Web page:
United States of America, Appellee, v. Cortez Harris, Appellant, 997 F.2d 1235 (8th Cir. 1993)

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U.S. Court of Appeals for the Eighth Circuit - 997 F.2d 1235 (8th Cir. 1993) Submitted May 10, 1993. Decided July 7, 1993. Rehearing Denied Aug. 6, 1993

Robert J. Thomas, Jr., St. Louis, MO, for appellant.

Thomas J. Mehan, Asst. U.S. Atty., St. Louis, MO, for appellee.

Before RICHARD S. ARNOLD, Chief Judge, LAY, Senior Circuit Judge, and FAGG, Circuit Judge.


Cortez Harris appeals the seven-year and five-year consecutive sentences imposed on him by the District Court1  following his guilty pleas to possessing with intent to distribute cocaine and cocaine base, being a felon in possession of a firearm, and possessing a firearm during a drug-trafficking crime, in violation of 18 U.S.C. §§ 922(g) (1), 924(c) (1), and 21 U.S.C. §§ 841(a) (1), 841(b) (1) (B) (iii).

Harris's Guidelines imprisonment range was 70 to 87 months for the drug and felon-in-possession offenses. Harris was also subject to a statutory mandatory sentence of five years for the other firearm offense. See 18 U.S.C. § 924(c) (1). The government requested an upward departure from the Guidelines range, stating that it believed Harris's possession of semi-automatic weapons posed an increased danger to society.

The District Court denied the request for an upward departure, stating that "the sentencing guidelines in this case adequately take into consideration possession of weapons, including the semi-automatic weapons referred to in the Government's motion." The Court sentenced Harris to seven years for the drug and felon-in-possession offenses and five years for the firearm offense. Because the spread of the applicable Guidelines range was less than twenty-four months, the District Court was not required to state its reasons for imposing a particular sentence within that range. See 18 U.S.C. § 3553(c) (1). The District Court indicated, nevertheless, that it imposed the seven-year sentence because of (1) the nature of Harris's offenses: possession of 1,498.56 grams of cocaine and 16.346 grams of cocaine base, and possession of four firearms, two of which were stolen, and (2) defendant's prior conviction for assault. Harris argues on appeal that the District Court erred in sentencing him towards the top of the Guidelines range. He argues that the District Court misapplied the Guidelines by basing his sentence on factors which had already been taken into account in the Guidelines.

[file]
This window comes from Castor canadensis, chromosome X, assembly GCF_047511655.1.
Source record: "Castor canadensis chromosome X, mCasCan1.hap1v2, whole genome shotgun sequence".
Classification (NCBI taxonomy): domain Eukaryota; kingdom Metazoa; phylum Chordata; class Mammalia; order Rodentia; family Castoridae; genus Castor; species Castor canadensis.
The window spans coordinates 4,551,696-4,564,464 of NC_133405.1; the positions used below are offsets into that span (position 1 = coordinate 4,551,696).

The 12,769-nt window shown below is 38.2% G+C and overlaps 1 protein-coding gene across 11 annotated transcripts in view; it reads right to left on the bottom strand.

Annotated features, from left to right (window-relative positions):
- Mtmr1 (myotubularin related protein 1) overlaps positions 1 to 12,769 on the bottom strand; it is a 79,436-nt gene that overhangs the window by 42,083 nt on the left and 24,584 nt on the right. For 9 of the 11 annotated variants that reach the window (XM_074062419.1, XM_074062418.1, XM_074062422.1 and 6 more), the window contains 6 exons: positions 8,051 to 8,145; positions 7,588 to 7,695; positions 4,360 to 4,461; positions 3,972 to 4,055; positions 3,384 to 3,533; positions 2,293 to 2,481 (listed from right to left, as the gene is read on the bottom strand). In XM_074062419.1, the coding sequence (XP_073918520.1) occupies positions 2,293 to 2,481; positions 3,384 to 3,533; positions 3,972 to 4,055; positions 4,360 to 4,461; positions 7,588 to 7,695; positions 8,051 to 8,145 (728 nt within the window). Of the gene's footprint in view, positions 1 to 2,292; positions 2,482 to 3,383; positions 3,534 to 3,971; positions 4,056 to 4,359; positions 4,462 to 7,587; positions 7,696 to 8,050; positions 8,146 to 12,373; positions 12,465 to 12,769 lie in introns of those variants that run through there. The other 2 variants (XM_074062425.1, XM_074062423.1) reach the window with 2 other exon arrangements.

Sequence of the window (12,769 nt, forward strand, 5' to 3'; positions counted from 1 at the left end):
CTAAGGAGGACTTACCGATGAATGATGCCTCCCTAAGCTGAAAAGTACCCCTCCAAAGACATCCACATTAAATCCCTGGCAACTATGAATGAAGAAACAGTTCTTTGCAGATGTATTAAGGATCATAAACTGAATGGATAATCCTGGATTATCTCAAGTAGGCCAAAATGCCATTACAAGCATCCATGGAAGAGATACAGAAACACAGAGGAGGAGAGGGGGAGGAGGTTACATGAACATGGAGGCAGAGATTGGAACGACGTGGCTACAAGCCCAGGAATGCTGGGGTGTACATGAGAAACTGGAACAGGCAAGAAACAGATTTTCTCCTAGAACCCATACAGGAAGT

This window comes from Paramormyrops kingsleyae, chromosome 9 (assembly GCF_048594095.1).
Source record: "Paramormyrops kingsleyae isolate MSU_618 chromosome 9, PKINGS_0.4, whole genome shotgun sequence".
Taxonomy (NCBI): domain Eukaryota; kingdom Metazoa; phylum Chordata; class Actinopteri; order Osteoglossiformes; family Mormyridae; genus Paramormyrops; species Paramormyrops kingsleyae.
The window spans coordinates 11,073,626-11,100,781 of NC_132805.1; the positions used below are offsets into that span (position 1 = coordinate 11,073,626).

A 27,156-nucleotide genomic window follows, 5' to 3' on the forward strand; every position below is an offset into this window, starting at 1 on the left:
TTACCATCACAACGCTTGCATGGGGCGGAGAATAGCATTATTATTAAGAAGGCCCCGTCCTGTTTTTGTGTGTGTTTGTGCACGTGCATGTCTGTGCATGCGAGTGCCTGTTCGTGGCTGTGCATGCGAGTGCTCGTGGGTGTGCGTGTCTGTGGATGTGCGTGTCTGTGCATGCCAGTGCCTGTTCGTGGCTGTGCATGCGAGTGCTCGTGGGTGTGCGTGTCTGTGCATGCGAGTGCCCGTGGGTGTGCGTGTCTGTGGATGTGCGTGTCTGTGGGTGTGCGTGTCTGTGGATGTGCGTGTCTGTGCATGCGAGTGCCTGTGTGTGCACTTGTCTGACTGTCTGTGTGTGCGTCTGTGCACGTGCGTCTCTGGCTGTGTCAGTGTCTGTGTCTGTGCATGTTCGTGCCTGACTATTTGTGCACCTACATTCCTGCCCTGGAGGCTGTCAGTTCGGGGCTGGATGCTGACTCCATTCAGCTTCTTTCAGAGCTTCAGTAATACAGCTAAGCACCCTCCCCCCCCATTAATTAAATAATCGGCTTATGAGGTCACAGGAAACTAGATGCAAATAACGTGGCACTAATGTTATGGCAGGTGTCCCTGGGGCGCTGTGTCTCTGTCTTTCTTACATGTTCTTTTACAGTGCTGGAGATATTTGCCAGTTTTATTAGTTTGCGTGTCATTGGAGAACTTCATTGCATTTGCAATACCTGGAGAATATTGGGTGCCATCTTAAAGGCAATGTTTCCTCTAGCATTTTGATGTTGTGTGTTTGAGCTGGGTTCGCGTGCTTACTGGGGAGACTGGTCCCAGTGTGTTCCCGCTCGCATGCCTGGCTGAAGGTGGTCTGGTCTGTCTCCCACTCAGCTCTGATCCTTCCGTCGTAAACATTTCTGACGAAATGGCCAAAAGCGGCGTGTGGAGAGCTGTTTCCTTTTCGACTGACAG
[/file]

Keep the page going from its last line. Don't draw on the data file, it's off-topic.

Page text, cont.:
The Guidelines provide that, " [i]n determining the sentence to impose within the guideline range, ... the court may consider, without limitation, any information concerning the background, character and conduct of the defendant, unless otherwise prohibited by law." U.S.S.G. § 1B1.4. The argument that a consideration already taken into account in setting the range under the Guidelines cannot also serve as a reason for fixing a sentencing at a particular point within the range seems logical to us. Here, the District Court, because the spread was less than twenty-four months, did not have to give a reason for the particular point within the range it selected. If a court, however, as the Court did here, chooses to give a reason, and if, further, it gives a reason that is claimed to be unlawful, either because it violates the Guidelines or otherwise, a question of law, reviewable de novo on appeal, would arise. A court, for example, could not sentence someone to the top of a Guidelines range because he or she is a Presbyterian. Here, though, the reason given by the District Court was not at all a simple repetition of the reason already used to fix the Guidelines range. In announcing why it had selected the particular sentence, the District Court did not simply refer to the possession of weapons and drugs as such. It referred specifically to the quantity of cocaine, of cocaine base, and of weapons possessed, as well as to the fact that two of the weapons were stolen. The nature of defendant's prior conviction was also given as a reason. These specific reasons go beyond the general basis stated in the Guidelines for fixing the sentencing range. There was, therefore, no simple duplication of reasons already used. We see no error of law in the imposition of this sentence.



The Hon. Donald J. Stohr, United States District Judge for the Eastern District of Missouri